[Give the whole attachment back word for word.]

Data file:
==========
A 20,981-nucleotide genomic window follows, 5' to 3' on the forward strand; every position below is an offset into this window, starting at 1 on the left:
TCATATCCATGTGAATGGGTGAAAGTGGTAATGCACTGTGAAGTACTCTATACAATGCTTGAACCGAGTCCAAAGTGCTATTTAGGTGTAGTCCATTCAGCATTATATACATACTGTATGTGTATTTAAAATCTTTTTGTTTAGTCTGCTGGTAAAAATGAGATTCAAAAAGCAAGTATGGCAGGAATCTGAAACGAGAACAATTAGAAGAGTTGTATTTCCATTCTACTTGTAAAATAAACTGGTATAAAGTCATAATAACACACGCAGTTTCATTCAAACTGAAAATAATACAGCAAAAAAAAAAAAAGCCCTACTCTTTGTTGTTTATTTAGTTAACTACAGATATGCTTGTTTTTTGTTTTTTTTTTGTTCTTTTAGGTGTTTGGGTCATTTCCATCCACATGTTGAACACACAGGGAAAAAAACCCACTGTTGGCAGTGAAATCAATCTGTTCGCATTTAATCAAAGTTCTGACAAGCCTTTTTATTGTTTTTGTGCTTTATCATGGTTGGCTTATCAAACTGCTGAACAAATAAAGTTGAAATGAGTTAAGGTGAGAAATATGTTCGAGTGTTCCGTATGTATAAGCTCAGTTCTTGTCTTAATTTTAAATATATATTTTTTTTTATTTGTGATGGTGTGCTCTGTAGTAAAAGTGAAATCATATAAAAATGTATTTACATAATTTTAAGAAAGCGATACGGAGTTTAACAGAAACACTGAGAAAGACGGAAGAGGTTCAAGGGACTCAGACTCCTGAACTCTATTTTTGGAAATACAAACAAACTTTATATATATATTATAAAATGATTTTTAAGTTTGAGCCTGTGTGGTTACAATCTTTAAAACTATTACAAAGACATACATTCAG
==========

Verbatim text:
A 20,981-nucleotide genomic window follows, 5' to 3' on the forward strand; every position below is an offset into this window, starting at 1 on the left:
TCATATCCATGTGAATGGGTGAAAGTGGTAATGCACTGTGAAGTACTCTATACAATGCTTGAACCGAGTCCAAAGTGCTATTTAGGTGTAGTCCATTCAGCATTATATACATACTGTATGTGTATTTAAAATCTTTTTGTTTAGTCTGCTGGTAAAAATGAGATTCAAAAAGCAAGTATGGCAGGAATCTGAAACGAGAACAATTAGAAGAGTTGTATTTCCATTCTACTTGTAAAATAAACTGGTATAAAGTCATAATAACACACGCAGTTTCATTCAAACTGAAAATAATACAGCAAAAAAAAAAAAAGCCCTACTCTTTGTTGTTTATTTAGTTAACTACAGATATGCTTGTTTTTTGTTTTTTTTTTGTTCTTTTAGGTGTTTGGGTCATTTCCATCCACATGTTGAACACACAGGGAAAAAAACCCACTGTTGGCAGTGAAATCAATCTGTTCGCATTTAATCAAAGTTCTGACAAGCCTTTTTATTGTTTTTGTGCTTTATCATGGTTGGCTTATCAAACTGCTGAACAAATAAAGTTGAAATGAGTTAAGGTGAGAAATATGTTCGAGTGTTCCGTATGTATAAGCTCAGTTCTTGTCTTAATTTTAAATATATATTTTTTTTTATTTGTGATGGTGTGCTCTGTAGTAAAAGTGAAATCATATAAAAATGTATTTACATAATTTTAAGAAAGCGATACGGAGTTTAACAGAAACACTGAGAAAGACGGAAGAGGTTCAAGGGACTCAGACTCCTGAACTCTATTTTTGGAAATACAAACAAACTTTATATATATATTATAAAATGATTTTTAAGTTTGAGCCTGTGTGGTTACAATCTTTAAAACTATTACAAAGACATACATTCAG